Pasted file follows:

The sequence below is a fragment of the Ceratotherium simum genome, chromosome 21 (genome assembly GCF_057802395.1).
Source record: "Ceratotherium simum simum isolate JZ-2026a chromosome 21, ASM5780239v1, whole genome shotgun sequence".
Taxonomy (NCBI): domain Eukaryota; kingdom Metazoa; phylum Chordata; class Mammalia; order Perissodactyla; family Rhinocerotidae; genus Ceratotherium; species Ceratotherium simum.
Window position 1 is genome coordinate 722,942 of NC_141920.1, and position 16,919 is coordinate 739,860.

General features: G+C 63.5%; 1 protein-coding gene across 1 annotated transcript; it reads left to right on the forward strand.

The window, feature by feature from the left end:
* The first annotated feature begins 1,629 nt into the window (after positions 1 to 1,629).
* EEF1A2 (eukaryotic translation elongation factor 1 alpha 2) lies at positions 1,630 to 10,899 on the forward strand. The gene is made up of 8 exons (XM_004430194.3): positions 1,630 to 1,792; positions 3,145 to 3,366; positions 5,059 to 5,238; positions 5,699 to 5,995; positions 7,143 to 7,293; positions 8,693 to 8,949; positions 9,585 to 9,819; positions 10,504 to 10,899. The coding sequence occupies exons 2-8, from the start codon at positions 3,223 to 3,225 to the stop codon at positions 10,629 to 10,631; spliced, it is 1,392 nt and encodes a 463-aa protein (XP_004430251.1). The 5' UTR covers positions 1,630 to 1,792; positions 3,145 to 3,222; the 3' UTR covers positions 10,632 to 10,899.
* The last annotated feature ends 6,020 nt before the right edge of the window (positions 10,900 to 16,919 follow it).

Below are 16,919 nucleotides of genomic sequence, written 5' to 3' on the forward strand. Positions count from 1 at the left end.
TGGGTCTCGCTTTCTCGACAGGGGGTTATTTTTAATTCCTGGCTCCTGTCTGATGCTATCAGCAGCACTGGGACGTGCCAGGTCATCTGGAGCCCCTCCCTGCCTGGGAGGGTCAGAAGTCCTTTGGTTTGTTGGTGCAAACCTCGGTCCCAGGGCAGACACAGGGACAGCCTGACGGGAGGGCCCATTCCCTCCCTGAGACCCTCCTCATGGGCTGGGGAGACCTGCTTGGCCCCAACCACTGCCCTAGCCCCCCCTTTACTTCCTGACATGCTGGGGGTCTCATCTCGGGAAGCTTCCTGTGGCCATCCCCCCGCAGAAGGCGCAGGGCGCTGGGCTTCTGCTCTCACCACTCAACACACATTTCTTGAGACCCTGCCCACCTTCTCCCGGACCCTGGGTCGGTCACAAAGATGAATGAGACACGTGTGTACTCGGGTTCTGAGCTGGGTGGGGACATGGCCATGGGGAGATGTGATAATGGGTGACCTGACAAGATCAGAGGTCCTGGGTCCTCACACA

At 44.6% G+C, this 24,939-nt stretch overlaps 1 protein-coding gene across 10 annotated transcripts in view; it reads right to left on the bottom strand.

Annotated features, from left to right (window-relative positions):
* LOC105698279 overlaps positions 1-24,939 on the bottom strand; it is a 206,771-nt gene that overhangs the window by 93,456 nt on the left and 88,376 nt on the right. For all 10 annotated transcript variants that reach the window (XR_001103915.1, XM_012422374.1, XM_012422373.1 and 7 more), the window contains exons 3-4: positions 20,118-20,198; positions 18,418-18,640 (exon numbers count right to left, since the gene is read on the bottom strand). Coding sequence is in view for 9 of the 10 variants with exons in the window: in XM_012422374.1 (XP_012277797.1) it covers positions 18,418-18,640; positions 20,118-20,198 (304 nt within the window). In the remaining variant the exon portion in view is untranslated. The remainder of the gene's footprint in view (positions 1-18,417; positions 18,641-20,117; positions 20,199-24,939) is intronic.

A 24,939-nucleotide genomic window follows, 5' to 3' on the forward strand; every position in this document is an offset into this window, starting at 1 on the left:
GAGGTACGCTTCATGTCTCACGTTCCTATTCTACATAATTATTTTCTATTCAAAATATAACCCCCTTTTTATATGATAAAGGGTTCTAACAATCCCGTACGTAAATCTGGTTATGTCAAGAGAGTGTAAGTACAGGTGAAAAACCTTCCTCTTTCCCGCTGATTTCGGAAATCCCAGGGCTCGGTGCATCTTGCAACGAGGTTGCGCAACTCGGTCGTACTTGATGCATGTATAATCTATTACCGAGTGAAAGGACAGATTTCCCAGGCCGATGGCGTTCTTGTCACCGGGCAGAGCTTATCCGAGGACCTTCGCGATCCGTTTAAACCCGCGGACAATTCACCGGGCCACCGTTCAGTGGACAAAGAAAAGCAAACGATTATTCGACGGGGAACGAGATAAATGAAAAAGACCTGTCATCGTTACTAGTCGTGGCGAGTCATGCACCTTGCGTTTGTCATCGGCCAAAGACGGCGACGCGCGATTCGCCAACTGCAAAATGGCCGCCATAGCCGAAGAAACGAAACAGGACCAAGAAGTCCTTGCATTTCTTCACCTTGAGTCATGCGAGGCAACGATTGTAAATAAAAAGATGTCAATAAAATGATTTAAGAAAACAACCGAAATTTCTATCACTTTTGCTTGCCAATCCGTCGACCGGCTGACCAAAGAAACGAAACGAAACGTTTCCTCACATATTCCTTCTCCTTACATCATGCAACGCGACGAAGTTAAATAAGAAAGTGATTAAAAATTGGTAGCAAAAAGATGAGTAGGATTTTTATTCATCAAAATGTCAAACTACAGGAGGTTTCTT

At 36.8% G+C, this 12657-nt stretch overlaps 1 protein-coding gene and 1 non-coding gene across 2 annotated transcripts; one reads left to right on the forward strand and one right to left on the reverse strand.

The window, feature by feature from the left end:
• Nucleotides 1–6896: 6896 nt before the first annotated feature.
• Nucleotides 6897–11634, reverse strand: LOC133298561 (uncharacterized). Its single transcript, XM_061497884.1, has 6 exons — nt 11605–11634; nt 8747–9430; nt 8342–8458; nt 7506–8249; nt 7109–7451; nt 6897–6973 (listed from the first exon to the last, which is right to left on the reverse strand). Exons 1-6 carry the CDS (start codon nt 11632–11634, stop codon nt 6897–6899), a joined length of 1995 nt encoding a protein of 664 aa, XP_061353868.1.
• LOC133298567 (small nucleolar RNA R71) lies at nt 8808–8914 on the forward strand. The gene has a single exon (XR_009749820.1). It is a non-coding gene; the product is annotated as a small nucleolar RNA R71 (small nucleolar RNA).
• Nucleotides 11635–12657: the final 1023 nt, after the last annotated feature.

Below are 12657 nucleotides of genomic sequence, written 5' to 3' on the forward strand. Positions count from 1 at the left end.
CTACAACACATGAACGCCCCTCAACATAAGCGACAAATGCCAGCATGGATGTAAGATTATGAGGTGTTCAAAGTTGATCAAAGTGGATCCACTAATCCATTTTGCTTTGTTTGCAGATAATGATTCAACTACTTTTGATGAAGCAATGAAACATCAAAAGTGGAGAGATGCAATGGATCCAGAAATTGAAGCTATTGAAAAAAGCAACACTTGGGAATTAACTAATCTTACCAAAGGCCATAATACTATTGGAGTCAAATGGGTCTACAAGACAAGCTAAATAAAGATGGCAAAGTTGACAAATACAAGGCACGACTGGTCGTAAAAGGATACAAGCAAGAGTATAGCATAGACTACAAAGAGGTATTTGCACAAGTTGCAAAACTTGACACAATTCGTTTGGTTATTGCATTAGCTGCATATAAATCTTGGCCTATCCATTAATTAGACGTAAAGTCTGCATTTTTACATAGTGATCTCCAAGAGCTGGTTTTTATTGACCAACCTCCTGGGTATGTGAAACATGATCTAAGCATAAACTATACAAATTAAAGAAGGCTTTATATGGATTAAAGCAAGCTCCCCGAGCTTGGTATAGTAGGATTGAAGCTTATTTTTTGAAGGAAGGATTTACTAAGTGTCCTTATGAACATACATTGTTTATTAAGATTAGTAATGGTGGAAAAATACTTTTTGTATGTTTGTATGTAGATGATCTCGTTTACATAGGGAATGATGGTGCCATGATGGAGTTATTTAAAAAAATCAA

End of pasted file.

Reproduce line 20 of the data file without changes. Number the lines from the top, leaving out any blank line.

• Nucleotides 6897–11634, reverse strand: LOC133298561 (uncharacterized). Its single transcript, XM_061497884.1, has 6 exons — nt 11605–11634; nt 8747–9430; nt 8342–8458; nt 7506–8249; nt 7109–7451; nt 6897–6973 (listed from the first exon to the last, which is right to left on the reverse strand). Exons 1-6 carry the CDS (start codon nt 11632–11634, stop codon nt 6897–6899), a joined length of 1995 nt encoding a protein of 664 aa, XP_061353868.1.